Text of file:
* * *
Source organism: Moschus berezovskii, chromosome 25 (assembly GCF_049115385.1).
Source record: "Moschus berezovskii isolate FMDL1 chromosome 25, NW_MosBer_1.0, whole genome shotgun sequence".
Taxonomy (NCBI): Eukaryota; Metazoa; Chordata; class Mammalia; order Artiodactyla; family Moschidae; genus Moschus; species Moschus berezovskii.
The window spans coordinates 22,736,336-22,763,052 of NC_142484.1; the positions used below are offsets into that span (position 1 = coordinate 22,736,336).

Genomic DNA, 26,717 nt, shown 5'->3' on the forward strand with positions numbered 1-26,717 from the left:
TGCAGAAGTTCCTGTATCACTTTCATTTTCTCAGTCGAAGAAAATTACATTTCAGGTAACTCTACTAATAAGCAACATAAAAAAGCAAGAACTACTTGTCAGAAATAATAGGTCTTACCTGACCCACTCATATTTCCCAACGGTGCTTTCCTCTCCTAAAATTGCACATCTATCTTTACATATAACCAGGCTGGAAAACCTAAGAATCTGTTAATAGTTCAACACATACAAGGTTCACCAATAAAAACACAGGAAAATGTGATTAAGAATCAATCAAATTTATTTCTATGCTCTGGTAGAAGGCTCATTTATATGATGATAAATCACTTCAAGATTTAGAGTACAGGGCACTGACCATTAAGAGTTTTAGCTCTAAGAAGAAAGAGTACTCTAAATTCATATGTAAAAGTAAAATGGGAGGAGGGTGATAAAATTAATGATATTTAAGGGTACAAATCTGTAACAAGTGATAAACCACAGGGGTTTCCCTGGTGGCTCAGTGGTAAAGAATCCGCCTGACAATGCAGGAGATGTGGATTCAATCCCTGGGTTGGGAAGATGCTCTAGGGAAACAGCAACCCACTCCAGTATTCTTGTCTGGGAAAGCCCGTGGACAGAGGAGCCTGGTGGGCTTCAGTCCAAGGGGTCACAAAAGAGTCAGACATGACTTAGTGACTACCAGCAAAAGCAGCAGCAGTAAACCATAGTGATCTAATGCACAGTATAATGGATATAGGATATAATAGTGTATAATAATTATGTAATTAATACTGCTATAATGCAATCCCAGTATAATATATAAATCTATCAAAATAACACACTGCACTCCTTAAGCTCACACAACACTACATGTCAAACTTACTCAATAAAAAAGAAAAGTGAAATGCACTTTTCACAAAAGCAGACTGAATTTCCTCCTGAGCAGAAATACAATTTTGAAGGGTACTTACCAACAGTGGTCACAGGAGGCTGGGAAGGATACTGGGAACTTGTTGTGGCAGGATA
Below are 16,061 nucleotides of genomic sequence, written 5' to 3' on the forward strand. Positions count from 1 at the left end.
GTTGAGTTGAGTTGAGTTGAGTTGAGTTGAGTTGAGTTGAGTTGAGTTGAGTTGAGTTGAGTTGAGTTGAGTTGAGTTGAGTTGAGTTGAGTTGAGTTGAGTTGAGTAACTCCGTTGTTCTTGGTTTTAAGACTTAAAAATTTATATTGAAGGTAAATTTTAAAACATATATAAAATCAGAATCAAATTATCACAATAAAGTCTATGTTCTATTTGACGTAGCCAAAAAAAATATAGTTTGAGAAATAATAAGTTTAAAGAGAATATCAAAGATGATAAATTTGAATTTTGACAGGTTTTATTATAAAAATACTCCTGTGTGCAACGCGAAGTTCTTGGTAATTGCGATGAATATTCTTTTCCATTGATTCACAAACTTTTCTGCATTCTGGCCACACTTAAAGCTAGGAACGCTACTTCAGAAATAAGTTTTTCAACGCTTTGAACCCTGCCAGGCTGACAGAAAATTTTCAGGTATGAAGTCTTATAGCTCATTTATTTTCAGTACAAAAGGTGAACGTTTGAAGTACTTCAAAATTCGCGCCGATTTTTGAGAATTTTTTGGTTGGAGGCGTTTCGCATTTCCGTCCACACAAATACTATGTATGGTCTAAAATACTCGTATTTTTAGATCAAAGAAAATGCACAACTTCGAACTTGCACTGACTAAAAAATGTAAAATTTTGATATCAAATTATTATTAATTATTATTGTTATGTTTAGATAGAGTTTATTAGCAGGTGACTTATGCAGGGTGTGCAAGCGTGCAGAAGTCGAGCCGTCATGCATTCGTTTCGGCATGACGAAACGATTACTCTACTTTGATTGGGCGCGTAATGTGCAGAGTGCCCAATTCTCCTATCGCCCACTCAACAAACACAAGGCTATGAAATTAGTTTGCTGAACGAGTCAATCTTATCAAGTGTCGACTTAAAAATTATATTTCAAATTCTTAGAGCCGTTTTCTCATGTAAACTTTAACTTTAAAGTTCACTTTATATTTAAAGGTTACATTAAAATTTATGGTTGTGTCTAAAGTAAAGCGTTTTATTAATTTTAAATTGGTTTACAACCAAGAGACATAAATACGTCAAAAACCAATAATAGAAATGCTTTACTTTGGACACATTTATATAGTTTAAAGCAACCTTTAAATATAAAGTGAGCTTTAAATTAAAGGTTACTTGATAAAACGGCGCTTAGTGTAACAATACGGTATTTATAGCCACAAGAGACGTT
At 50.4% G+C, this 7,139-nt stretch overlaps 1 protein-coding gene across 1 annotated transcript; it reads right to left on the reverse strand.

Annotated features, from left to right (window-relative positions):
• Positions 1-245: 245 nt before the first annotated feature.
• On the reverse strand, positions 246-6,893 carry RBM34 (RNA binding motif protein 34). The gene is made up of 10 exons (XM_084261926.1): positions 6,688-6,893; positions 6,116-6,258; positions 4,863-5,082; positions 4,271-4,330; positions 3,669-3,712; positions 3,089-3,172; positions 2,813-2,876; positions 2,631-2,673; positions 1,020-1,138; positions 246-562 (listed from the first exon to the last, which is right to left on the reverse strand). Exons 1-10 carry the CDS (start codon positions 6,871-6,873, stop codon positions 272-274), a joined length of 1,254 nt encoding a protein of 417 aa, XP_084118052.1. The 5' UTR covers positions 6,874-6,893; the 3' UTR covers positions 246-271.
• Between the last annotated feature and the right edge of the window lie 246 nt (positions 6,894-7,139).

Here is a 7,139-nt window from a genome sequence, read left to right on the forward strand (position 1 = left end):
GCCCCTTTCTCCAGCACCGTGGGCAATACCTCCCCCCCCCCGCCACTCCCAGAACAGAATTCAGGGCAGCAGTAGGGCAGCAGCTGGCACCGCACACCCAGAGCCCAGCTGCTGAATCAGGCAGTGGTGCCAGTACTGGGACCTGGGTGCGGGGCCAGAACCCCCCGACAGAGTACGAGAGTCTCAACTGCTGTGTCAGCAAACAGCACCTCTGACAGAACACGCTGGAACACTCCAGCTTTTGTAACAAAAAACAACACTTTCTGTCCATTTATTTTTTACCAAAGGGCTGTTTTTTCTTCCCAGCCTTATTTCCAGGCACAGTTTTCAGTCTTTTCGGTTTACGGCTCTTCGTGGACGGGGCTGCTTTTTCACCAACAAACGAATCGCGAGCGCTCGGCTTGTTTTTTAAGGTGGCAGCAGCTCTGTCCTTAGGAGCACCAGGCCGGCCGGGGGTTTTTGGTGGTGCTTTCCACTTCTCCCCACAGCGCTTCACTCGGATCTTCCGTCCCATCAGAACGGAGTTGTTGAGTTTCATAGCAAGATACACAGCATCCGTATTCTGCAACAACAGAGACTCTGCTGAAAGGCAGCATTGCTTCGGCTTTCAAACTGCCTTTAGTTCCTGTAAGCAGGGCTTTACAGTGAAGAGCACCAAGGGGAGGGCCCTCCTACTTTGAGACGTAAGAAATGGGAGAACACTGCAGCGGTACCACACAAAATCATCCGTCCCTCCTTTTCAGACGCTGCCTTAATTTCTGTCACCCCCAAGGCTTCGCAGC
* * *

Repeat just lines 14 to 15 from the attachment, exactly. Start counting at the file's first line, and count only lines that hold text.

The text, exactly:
Here is a 7,139-nt window from a genome sequence, read left to right on the forward strand (position 1 = left end):
GCCCCTTTCTCCAGCACCGTGGGCAATACCTCCCCCCCCCCGCCACTCCCAGAACAGAATTCAGGGCAGCAGTAGGGCAGCAGCTGGCACCGCACACCCAGAGCCCAGCTGCTGAATCAGGCAGTGGTGCCAGTACTGGGACCTGGGTGCGGGGCCAGAACCCCCCGACAGAGTACGAGAGTCTCAACTGCTGTGTCAGCAAACAGCACCTCTGACAGAACACGCTGGAACACTCCAGCTTTTGTAACAAAAAACAACACTTTCTGTCCATTTATTTTTTACCAAAGGGCTGTTTTTTCTTCCCAGCCTTATTTCCAGGCACAGTTTTCAGTCTTTTCGGTTTACGGCTCTTCGTGGACGGGGCTGCTTTTTCACCAACAAACGAATCGCGAGCGCTCGGCTTGTTTTTTAAGGTGGCAGCAGCTCTGTCCTTAGGAGCACCAGGCCGGCCGGGGGTTTTTGGTGGTGCTTTCCACTTCTCCCCACAGCGCTTCACTCGGATCTTCCGTCCCATCAGAACGGAGTTGTTGAGTTTCATAGCAAGATACACAGCATCCGTATTCTGCAACAACAGAGACTCTGCTGAAAGGCAGCATTGCTTCGGCTTTCAAACTGCCTTTAGTTCCTGTAAGCAGGGCTTTACAGTGAAGAGCACCAAGGGGAGGGCCCTCCTACTTTGAGACGTAAGAAATGGGAGAACACTGCAGCGGTACCACACAAAATCATCCGTCCCTCCTTTTCAGACGCTGCCTTAATTTCTGTCACCCCCAAGGCTTCGCAGC